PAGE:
Dichelostemma capitatum, Bluedick
Scientific Name: Dichelostemma capitatum
Common Name: Bluedick
Also Called: Blue Dick, Blue Dicks, Bluedicks, Covena, Coveria, Desert Hyacinth, Grass-nuts (Spanish: Cobena, Coveria)
Family: Liliaceae or Lily Family
Synonyms: (Dichelostemma pulchellum)
Size: Up to 27 inches more or less.
Growth Form: Forb/herb; cormlets sessile and on stolons; stems naked
Leaves: Green; few (2-3) leaves rising directly from the bulbs; leaf blade barely keeled.
Flower Color: Blue, blue-purple, pink-purple, blue-violet or white; inflorescence head or umbel-like structure; 2 to 15 flowers in dense clusters; perianth tube narrowly cylindric, short bell-shaped or short campanulate; stamens 6, smaller 3 on outer perianth parts.
Flowering Season: February to May.
Elevation: 0 to 7,000 feet.
Habitat Preferences: Mesas, rocky areas, open slopes, open woodlands, desert scrub, grassland.
Recorded Range: Dichelostemma capitatum is found in the southwestern United States in AZ, CA, NM, NV, OR, UT. It is also native to Baja California and northwestern Mexico.
North America & US County Distribution Map for Dichelostemma capitatum.
U.S. Weed Information: No information available.
Invasive/Noxious Weed Information: No information available..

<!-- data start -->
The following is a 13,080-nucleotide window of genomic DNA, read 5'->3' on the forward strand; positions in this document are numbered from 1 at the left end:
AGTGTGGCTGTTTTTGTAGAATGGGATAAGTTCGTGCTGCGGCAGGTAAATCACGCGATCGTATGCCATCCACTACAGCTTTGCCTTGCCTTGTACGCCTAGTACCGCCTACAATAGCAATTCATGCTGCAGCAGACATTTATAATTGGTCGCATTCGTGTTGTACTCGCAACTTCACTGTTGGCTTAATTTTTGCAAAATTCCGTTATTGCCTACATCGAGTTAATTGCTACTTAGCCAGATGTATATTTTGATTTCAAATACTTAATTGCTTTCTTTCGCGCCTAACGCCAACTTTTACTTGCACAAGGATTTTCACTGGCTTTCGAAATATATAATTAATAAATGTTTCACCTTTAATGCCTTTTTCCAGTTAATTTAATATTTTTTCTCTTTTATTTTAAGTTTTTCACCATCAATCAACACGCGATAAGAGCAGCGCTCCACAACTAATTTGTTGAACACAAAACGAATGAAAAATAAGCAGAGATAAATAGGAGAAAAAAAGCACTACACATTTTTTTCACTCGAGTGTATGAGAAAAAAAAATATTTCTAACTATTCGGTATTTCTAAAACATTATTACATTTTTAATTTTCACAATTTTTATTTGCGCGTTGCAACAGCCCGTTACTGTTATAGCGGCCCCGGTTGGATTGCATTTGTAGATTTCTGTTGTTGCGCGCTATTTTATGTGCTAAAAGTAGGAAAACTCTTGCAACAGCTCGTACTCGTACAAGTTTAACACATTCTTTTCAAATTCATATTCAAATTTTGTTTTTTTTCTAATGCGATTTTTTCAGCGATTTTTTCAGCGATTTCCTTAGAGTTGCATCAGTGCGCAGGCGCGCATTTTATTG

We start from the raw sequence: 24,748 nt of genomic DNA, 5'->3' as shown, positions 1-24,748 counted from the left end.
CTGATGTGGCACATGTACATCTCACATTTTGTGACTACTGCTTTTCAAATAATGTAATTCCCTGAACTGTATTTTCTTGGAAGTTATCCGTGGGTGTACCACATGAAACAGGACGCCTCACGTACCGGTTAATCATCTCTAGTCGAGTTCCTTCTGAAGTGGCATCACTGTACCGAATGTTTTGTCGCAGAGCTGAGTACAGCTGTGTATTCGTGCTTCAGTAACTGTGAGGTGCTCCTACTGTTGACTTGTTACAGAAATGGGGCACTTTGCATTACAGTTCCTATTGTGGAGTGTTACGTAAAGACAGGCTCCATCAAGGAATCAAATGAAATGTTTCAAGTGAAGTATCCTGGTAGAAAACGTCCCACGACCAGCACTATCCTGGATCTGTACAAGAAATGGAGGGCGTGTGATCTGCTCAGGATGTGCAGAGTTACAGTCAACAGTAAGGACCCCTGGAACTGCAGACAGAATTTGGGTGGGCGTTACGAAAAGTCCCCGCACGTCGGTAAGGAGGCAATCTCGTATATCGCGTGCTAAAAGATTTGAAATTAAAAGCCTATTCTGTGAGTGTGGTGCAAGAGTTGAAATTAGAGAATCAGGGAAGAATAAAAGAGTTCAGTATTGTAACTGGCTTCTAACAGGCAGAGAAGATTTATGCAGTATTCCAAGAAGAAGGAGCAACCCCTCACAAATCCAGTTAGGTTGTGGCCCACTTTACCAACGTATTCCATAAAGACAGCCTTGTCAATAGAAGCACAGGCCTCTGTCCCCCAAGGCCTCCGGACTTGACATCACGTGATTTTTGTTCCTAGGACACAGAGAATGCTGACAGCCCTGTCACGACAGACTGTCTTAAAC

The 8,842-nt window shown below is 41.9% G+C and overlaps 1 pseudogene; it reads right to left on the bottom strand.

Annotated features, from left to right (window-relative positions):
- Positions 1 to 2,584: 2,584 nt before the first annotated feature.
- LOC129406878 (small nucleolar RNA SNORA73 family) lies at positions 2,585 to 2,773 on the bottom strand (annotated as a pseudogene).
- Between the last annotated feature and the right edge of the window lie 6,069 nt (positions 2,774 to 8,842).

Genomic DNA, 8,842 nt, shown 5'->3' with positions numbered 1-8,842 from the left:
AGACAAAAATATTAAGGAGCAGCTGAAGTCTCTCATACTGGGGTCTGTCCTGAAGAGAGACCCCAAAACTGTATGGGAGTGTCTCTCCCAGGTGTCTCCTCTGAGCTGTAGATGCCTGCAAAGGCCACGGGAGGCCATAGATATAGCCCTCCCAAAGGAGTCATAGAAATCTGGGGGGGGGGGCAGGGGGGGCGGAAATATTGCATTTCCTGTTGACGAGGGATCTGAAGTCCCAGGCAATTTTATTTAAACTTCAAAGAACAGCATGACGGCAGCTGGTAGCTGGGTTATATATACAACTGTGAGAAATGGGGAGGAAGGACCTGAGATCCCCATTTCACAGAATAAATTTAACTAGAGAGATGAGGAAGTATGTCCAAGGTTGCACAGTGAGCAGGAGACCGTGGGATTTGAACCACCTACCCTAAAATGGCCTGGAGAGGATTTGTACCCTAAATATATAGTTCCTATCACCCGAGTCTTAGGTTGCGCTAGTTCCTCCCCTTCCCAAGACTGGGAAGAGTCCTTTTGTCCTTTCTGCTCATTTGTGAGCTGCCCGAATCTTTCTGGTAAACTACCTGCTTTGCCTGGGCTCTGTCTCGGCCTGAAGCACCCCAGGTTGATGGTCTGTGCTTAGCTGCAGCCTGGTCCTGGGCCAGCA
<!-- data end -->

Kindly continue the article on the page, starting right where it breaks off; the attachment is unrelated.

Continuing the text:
Wetland Indicator: In North America Dichelostemma capitatum has the following wetland designations:
Arid West, FACU;
Western Mountains, Valleys, and Coast, FACU.
FACU = Facultative Upland, usually occur in non-wetlands, but may occur in wetlands.
Threatened/Endangered Information: No information available.
In the Southwestern United States: Arizona, Nevada, New Mexico and Utah each have 1 species of Dichelostemma, California has 5 species and Texas has 0 species. All data is approximate and subject to taxonomic changes.
There are 2 sub-species in Dichelostemma capitatum;
Dichelostemma capitatum ssp. capitatum , Bluedicks (AZ, CA, NM, NV, OR, UT);
Dichelostemma capitatum ssp. pauciflorum, Bluedicks (AZ, CA, NM, NV, UT).
Comments: Dichelostemma capitatum is a common and often abundant plant found in the southwestern United States. The root structures are corms although often incorrectly referred to as bulbs in the literature. This species is an important food item for western North American indigenous peoples.
Dichelostemma capitatum has been used for food and traded by southern United States indigenous peoples.
See ethno-botanical uses at Native American Ethnobotany, University of Michigan, Dearborn.